I made the mistake of following a link to a Frank Rich column this morning — an activity liable to cause lowed IQ, severe irritation, or in extreme cases, the gnawing off of one’s own arm. In an effort to channel possible side effects into a vaguely positive outlet, I hope that readers will forgive me if I revisit a topic that I already touched on once before: the increasing attempts by Democratic partisans to insist that the only people who could possibly oppose their agenda are evil, racist, gun-toting, potentially-violent freaks.
Like many of Rich’s pieces, this one is wandering and somewhat inarticulate. However, the basic thread is that the right as a whole is made up of violent extremists who should not be a part of the current health care debate in congress. In support of this, he points to the handful of 2nd Amendment activists who have been showing up at Townhall Meetings and other public venues in states that allows the open carry of firearms and exercising that selfsame right. This, he argues, proves that they are just like Timothy McVeigh (after all, one of them quoted Thomas Jefferson, who was also quoted by McVeigh), and to cap it all off some Republicans opposed counter-terrorism bills proposed in the wake of the OKC bombing. Got all that?
A couple things strike me about the unreasonableness of this line of thinking.
Let me start by saying, I don’t in any way condone carrying guns at political demonstrations. I understand the point the protesters are trying to make, and it is perfectly legal (in those states where it’s occurring) so long as they don’t behave in a threatening manner, but I think it’s needlessly provocative and generally unhelpful. And from a gun safety point of view, I just don’t think that guns belong at a political rally.
That said, however, it strikes me as interesting that many of the same liberal voices who loudly and frequently fault Israel for not negotiating more with Hamas and the PLO (whose supporters not only carry guns frequently at rallies, but do so while masked and at times firing in the air) think that Obama should refuse to negotiate with Republicans at all on the health care bill because a few 2nd Amendment protesters have been seeing sedately carrying guns at rallies.
While I’m thinking of Middle East parallels, it’s always interesting to me that the Oklahoma City bombing has become such a favorite touchstone for liberals when they’re trying to insist that the conservative movement as a whole is dangerous and violent. The same people who assured us repeatedly that there are an awful lot of reasons why “they” hate is in the Middle East and that we need to be cognizant of root causes for violence have a very hard time recalling that Timothy McVeigh was very explicitly motivated by the government’s tragically unwise handling of the Branch Davidian standoff several years before. That certainly doesn’t make his murderous response right, but it is interesting that Rich is as eager to use the “they kill us because they hate us and our freedoms” line against domestic right wingers, when he understands it is simplistic and un-useful in foreign policy.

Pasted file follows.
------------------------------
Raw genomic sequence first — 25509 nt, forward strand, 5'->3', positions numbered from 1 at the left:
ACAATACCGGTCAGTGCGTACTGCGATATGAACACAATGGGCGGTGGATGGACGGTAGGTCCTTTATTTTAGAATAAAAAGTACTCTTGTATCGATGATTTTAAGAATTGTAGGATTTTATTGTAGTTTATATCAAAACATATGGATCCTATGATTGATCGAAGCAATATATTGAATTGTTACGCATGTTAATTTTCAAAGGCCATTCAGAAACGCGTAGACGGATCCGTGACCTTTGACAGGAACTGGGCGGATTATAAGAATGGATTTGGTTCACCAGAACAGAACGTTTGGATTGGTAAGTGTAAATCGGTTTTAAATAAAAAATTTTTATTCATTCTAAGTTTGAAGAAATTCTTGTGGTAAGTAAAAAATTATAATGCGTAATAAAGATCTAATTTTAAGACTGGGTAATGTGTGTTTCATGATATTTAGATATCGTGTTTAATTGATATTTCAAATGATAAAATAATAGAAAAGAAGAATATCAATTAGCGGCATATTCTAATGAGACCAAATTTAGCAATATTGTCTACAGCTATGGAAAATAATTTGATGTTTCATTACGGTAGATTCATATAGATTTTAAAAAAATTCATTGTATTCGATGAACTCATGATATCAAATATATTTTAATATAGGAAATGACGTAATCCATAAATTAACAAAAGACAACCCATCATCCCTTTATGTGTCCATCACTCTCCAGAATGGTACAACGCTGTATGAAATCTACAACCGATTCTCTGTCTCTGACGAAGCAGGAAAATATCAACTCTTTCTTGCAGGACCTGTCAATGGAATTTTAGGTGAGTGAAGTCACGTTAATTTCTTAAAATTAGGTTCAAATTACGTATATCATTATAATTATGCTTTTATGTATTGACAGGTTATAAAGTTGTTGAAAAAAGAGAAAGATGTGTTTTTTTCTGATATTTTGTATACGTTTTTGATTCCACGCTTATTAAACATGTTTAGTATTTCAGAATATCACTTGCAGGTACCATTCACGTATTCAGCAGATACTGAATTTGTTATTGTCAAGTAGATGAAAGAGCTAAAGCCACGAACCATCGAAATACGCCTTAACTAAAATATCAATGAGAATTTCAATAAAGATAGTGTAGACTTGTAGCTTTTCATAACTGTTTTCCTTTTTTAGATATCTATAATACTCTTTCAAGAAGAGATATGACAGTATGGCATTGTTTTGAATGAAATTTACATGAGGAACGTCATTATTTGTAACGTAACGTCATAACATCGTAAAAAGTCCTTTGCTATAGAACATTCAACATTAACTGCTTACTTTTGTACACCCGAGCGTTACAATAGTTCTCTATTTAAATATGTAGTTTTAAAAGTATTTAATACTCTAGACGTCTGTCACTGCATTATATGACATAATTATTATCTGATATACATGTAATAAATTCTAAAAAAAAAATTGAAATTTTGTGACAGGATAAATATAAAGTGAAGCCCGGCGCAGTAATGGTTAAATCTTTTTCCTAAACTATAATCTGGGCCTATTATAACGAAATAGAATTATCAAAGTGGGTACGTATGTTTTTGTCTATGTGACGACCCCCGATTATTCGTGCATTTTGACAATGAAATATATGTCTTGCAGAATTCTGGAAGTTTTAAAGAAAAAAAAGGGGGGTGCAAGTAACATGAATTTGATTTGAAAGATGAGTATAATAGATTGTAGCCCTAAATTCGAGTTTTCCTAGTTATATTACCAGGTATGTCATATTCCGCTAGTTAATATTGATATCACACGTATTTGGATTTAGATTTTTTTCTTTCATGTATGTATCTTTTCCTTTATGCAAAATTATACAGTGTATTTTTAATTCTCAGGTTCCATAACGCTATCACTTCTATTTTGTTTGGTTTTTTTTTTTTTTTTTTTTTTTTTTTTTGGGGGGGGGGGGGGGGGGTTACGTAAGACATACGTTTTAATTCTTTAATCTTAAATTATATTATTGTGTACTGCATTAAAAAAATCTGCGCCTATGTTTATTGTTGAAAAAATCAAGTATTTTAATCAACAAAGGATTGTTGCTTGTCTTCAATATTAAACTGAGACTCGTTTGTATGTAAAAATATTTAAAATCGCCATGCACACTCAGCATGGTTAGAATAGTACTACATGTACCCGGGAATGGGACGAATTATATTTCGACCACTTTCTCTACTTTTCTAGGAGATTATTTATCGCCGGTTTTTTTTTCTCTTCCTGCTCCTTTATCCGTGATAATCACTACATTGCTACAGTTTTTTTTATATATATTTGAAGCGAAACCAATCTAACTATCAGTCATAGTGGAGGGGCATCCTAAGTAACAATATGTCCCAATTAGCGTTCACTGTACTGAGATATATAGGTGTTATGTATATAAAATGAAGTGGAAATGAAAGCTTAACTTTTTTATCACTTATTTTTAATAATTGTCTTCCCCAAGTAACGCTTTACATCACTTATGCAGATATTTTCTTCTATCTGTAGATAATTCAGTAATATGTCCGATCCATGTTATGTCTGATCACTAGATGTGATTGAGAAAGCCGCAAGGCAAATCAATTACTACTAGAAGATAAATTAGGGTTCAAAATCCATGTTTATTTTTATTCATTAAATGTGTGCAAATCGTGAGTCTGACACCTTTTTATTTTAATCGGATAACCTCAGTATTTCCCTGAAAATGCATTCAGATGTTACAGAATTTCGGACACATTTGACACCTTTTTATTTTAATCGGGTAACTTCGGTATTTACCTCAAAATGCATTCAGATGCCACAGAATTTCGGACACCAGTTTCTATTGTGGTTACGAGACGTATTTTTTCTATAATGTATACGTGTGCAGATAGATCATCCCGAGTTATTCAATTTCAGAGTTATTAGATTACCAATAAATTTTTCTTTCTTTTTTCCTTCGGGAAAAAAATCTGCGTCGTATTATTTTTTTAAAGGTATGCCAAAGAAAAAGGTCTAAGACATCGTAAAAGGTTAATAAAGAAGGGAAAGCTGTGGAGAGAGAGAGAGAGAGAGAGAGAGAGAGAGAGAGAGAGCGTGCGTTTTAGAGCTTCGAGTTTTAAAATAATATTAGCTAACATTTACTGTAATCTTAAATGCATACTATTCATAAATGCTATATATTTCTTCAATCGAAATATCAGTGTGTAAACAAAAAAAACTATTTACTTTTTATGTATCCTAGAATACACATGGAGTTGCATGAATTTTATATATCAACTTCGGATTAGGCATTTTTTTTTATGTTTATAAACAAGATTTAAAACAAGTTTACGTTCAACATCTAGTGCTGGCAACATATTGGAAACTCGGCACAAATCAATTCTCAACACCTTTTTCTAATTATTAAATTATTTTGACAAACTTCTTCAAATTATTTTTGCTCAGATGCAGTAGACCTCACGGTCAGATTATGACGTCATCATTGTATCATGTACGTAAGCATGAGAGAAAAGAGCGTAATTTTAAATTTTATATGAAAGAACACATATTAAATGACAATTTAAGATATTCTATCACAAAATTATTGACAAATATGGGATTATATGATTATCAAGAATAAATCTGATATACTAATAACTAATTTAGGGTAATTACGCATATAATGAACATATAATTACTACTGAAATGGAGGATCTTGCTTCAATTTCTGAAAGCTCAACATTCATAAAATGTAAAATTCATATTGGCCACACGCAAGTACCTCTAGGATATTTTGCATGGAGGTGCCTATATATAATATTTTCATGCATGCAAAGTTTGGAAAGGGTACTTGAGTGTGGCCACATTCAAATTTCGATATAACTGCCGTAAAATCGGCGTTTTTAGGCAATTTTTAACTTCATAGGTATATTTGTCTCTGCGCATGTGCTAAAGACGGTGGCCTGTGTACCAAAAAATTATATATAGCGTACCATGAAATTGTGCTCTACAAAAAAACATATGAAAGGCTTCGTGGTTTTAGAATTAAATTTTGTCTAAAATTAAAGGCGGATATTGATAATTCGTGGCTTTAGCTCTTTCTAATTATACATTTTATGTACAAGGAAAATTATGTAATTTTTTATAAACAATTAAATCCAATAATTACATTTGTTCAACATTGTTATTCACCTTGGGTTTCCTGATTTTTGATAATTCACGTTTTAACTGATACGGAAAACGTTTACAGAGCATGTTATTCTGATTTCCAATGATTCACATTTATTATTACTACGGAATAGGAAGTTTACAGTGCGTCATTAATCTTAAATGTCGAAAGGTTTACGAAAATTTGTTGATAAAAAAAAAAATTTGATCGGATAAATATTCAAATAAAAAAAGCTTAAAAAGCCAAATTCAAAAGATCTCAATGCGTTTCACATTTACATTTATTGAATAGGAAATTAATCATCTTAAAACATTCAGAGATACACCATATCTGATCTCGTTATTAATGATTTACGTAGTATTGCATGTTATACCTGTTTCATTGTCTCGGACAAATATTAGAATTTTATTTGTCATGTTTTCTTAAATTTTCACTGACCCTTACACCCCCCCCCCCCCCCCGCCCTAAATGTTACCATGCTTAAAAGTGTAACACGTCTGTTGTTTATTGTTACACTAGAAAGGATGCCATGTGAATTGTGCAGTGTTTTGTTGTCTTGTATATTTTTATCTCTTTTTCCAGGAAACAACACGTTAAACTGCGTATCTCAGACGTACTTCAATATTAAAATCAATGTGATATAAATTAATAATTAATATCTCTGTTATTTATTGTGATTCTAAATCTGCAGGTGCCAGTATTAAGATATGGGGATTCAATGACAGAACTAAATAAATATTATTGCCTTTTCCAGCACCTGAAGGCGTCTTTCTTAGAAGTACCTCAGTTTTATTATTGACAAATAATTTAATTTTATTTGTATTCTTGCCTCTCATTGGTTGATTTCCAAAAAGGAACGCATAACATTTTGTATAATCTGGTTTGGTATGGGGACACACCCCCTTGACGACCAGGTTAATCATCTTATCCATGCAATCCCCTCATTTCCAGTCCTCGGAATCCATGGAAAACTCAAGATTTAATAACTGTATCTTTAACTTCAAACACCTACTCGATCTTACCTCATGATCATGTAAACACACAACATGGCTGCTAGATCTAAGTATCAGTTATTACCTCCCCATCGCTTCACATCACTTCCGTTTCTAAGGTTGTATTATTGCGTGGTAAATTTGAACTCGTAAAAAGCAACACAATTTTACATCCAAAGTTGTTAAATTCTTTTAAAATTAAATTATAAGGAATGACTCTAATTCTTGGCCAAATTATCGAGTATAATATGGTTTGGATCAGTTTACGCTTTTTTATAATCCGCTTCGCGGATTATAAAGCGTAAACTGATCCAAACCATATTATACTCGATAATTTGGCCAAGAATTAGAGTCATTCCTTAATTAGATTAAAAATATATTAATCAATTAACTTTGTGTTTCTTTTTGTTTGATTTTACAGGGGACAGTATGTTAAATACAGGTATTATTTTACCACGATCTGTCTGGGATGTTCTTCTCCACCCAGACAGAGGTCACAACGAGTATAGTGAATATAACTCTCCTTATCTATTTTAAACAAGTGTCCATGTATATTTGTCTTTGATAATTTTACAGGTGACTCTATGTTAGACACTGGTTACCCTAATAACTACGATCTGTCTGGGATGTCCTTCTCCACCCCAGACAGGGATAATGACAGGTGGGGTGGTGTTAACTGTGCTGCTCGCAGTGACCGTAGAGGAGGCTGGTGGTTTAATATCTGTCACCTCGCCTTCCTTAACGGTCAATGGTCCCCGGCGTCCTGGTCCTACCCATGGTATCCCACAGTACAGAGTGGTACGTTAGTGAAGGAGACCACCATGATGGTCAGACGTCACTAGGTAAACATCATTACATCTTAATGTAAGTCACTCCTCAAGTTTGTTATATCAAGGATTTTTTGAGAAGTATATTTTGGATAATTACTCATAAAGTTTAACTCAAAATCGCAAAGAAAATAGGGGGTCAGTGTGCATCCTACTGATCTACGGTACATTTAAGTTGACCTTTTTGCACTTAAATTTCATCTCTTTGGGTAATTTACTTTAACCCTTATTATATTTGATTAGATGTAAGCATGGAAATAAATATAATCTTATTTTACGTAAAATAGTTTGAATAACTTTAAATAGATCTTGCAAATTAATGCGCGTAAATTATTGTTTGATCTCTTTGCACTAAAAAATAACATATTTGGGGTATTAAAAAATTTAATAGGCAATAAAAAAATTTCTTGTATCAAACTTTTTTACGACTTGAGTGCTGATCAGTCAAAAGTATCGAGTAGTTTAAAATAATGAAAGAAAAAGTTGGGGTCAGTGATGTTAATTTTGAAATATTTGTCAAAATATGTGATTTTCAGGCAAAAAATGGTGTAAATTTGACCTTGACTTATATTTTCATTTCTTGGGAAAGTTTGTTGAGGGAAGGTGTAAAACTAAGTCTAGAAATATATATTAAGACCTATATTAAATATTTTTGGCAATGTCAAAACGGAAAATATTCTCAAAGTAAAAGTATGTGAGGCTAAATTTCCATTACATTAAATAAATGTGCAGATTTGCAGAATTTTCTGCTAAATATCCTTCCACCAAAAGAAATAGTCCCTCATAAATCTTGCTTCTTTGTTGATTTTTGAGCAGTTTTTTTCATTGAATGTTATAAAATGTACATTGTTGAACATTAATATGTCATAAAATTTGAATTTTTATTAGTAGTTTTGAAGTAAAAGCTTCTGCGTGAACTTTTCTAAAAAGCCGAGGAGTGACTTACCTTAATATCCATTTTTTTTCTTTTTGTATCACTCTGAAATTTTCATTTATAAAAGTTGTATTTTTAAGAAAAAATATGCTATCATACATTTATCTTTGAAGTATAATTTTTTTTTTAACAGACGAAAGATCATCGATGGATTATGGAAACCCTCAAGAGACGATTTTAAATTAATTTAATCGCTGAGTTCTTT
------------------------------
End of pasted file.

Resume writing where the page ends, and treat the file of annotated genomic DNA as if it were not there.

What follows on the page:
Finally, I think it’s worth highlighting again how unhelpful to discourse a “Here, look at these freaks! All my opponents are like this!” approach to political argument is. For instance, I’m strongly against the idea of same sex marriage. However, I would consider it inappropriate to argue against it repeatedly and loudly by saying: “See this disgusting behavior at the Folsom Street Fair? That’s the kind of people who support gay marriage, therefore your should oppose them to.” Caricaturing all of your opponents on an issue as being like the most objectionable and fringy minority of them isn’t just rude, it’s wrong. Yet — given that carrying a gun in public is apparently as revolting to Frank Rich as public displays of bondage and sadomasochism are to most sane people — he appears to have no problem with using those sorts or rhetorical tactics, so long as they serve his own ends.
Indeed, this column contains examples of many of the ways in which the angry left of the “I Hate Bush” years has lowered the tone of public discussion in our country, and is now proving a serious impediment to their chosen candidate now that he’s actually in office. Rich growls at Obama:
Should Obama fail to deliver serious reform because his administration treats the pharmaceutical and insurance industries as deferentially as it has the banks, that would be shameful. Should he fail because he in any way catered to a decimated opposition party that has sunk and shrunk to its craziest common denominator, that would be ludicrous.
The G.O.P., whose ranks have now dwindled largely to whites in Dixie and the less-populated West, is not even a paper tiger — it’s a paper muskrat.
I hope you will not blame me if this gives me a certain perverse amusement. With Obama’s health care reform initiative increasingly trapped between the hammer of public opinion and the anvil of his own supporters intransigence, perhaps there’s actually a chance that people will have to “hit the reset button” and try to come up with something modest and sane instead.